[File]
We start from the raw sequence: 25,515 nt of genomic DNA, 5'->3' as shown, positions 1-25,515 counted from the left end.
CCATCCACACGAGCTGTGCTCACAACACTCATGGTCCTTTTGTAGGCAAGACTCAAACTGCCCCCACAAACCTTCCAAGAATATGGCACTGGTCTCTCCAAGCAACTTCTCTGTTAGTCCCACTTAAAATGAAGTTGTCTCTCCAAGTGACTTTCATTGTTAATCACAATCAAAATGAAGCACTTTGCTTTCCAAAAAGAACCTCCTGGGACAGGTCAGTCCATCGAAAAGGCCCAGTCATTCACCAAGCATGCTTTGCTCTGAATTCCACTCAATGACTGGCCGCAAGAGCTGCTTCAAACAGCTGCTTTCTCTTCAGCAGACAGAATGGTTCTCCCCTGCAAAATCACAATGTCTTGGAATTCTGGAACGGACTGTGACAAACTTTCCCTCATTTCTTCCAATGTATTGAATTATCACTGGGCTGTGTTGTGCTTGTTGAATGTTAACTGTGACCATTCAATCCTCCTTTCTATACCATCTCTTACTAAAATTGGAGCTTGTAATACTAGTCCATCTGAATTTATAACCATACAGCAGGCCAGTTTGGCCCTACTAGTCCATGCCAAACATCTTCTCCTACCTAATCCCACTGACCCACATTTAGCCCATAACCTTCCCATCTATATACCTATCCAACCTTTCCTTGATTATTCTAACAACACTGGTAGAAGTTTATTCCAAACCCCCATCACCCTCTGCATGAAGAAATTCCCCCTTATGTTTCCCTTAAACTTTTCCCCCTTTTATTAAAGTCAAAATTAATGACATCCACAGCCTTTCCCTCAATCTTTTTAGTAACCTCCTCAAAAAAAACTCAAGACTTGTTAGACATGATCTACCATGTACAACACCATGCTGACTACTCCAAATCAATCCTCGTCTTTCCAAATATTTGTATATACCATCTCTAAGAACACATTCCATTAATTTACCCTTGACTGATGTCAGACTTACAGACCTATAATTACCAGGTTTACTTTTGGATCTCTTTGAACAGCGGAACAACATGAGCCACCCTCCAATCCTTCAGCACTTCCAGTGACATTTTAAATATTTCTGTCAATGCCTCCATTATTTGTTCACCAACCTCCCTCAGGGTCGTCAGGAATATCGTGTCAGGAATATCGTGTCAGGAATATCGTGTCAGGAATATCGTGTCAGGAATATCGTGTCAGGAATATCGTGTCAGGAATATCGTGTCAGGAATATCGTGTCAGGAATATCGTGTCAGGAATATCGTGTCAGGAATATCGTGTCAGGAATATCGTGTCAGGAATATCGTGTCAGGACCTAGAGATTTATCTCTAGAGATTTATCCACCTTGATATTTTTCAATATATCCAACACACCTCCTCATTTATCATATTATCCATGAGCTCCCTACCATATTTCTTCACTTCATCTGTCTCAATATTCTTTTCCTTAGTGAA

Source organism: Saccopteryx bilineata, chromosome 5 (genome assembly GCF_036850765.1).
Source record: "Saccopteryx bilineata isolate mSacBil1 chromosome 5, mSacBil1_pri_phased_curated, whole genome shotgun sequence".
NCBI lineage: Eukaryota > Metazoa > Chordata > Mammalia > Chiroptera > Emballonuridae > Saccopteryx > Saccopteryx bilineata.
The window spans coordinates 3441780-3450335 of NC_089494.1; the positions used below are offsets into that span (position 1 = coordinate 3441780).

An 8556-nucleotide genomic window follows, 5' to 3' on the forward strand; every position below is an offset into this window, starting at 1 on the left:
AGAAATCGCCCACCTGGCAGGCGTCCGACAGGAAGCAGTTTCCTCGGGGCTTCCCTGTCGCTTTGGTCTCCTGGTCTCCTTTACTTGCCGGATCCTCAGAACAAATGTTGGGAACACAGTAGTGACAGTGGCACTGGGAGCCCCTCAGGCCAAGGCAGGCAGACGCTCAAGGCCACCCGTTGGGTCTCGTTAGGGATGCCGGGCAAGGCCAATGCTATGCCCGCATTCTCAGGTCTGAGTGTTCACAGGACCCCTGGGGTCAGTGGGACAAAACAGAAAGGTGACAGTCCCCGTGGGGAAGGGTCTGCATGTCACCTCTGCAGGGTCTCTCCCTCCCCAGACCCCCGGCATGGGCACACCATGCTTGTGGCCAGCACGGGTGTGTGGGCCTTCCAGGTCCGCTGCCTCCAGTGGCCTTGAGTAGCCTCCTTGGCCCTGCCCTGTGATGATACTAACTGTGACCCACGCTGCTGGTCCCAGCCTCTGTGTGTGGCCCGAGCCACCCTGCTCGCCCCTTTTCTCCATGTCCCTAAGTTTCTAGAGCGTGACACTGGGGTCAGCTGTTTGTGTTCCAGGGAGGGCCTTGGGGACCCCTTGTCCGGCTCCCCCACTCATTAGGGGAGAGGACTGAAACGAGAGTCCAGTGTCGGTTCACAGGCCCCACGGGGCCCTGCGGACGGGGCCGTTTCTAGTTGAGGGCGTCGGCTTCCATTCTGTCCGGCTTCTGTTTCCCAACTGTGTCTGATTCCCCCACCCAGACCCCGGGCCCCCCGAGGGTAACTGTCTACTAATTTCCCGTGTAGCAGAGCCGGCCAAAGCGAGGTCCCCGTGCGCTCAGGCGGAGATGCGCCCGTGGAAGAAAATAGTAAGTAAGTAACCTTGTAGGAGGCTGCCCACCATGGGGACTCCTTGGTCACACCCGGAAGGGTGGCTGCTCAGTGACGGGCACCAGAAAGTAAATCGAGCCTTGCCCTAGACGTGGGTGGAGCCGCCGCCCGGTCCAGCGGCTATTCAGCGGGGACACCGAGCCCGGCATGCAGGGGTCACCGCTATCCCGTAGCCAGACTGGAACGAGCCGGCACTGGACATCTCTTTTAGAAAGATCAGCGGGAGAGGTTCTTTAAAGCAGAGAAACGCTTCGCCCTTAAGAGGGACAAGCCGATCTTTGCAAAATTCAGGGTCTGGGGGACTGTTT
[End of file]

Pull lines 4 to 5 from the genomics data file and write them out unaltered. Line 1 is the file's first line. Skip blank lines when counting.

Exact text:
Source record: "Saccopteryx bilineata isolate mSacBil1 chromosome 5, mSacBil1_pri_phased_curated, whole genome shotgun sequence".
NCBI lineage: Eukaryota > Metazoa > Chordata > Mammalia > Chiroptera > Emballonuridae > Saccopteryx > Saccopteryx bilineata.